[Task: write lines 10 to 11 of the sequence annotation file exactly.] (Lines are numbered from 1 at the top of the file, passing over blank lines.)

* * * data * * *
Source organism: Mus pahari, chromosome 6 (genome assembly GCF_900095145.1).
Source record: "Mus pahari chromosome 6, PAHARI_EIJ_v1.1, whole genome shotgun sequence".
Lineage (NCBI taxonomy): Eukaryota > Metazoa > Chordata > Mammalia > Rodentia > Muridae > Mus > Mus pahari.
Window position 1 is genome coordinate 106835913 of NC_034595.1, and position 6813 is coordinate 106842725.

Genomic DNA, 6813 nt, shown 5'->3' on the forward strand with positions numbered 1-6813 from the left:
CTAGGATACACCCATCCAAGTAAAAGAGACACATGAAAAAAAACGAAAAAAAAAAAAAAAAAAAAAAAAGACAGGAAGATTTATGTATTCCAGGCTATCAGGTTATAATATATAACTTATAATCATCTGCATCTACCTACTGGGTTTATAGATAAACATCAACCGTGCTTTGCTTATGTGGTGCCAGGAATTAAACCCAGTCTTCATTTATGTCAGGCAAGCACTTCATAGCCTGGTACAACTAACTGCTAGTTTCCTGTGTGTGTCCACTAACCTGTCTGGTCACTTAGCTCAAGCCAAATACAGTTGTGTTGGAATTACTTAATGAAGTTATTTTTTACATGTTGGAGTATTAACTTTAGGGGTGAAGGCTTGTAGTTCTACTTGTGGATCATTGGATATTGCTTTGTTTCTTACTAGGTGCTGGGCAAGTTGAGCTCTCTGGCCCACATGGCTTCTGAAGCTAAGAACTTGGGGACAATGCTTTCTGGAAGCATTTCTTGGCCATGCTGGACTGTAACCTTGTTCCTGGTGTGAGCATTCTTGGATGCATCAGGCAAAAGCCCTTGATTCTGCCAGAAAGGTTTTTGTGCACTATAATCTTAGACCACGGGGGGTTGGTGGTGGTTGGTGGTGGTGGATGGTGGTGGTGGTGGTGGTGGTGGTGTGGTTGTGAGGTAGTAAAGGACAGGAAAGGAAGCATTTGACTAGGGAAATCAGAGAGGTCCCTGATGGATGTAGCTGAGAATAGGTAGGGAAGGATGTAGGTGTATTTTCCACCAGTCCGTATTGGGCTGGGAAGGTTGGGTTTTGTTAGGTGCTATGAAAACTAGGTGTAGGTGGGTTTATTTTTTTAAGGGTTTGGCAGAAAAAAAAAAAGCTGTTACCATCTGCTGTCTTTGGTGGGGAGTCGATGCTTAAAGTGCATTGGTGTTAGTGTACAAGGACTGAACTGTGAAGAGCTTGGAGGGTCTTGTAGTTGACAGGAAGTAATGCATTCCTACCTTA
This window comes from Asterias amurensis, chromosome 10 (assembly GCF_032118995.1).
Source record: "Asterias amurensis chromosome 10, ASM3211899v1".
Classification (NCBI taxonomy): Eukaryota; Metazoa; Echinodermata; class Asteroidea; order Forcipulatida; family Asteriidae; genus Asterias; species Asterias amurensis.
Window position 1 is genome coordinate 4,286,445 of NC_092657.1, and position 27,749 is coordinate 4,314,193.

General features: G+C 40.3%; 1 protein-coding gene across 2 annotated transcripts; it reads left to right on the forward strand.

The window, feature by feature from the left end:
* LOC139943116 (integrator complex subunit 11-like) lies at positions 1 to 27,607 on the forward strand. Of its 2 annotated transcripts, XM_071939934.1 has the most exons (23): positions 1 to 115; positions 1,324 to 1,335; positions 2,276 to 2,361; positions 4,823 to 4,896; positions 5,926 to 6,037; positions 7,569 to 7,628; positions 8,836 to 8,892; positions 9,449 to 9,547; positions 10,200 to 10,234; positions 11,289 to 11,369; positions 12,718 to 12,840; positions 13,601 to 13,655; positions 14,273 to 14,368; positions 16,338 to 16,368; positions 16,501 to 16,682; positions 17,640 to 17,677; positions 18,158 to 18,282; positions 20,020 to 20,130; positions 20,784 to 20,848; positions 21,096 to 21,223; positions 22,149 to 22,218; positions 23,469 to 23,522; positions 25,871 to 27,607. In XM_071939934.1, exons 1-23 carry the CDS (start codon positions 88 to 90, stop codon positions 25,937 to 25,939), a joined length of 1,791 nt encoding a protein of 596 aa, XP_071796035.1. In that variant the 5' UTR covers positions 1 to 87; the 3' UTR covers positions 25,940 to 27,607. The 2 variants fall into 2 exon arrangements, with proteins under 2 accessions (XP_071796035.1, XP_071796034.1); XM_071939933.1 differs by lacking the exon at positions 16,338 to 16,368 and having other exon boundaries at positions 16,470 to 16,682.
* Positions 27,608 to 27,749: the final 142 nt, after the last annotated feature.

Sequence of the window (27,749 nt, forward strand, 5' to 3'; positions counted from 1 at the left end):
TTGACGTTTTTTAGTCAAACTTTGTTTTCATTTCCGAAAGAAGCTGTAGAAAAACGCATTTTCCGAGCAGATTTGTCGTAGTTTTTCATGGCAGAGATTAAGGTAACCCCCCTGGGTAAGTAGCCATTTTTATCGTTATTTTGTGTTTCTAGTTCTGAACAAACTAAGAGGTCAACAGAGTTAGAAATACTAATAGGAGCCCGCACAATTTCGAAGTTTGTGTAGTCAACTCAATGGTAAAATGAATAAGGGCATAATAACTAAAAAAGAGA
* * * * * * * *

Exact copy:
Window position 1 is genome coordinate 4,286,445 of NC_092657.1, and position 27,749 is coordinate 4,314,193.

General features: G+C 40.3%; 1 protein-coding gene across 2 annotated transcripts; it reads left to right on the forward strand.